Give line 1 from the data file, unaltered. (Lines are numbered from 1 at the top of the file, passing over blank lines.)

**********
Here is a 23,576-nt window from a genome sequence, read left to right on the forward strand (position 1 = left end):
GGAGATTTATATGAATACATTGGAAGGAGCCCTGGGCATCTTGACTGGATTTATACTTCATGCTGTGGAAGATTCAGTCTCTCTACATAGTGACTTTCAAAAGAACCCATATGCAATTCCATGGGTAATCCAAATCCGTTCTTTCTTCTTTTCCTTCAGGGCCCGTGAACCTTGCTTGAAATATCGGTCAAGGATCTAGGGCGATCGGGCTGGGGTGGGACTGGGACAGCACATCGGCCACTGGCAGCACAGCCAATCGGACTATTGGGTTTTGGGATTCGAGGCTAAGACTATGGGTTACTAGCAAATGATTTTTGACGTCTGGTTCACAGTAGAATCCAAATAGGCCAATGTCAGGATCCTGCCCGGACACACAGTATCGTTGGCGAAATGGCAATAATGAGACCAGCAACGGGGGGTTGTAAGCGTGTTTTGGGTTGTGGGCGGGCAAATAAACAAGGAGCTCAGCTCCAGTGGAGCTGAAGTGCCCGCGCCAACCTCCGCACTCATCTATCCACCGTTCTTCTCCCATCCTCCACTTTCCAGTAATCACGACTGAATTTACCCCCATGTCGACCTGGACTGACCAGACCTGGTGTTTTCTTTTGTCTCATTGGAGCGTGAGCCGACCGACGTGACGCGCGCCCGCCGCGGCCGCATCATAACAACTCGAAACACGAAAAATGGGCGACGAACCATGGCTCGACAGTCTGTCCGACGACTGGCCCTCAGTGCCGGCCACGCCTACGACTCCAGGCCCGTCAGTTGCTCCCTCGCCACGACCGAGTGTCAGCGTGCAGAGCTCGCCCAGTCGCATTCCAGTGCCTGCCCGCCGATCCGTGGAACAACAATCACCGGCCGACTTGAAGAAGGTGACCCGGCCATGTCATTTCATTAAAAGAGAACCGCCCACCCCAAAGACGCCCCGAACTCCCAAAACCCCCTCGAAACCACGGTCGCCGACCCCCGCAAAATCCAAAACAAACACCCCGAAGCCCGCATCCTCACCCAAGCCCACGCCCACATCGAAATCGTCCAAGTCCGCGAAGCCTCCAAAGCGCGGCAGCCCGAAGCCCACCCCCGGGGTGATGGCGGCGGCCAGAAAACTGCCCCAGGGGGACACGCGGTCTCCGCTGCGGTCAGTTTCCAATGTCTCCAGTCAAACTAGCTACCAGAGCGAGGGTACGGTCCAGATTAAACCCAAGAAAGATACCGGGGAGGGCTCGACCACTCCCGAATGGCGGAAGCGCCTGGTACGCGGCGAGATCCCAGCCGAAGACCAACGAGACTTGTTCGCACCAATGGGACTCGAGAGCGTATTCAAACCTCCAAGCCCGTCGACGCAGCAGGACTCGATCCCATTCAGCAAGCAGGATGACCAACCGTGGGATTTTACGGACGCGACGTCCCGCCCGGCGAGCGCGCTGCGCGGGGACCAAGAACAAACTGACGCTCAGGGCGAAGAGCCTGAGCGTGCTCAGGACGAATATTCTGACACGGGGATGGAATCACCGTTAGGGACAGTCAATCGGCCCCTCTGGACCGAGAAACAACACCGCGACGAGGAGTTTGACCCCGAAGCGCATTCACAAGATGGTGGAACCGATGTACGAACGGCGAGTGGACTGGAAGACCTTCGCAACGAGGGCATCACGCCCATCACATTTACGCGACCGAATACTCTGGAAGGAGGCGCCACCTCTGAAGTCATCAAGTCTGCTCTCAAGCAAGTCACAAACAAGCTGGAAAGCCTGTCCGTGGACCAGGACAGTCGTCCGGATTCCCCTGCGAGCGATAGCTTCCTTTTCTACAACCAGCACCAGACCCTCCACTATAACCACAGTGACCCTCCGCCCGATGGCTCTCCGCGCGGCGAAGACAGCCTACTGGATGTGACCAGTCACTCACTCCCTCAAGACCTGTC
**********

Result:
Here is a 23,576-nt window from a genome sequence, read left to right on the forward strand (position 1 = left end):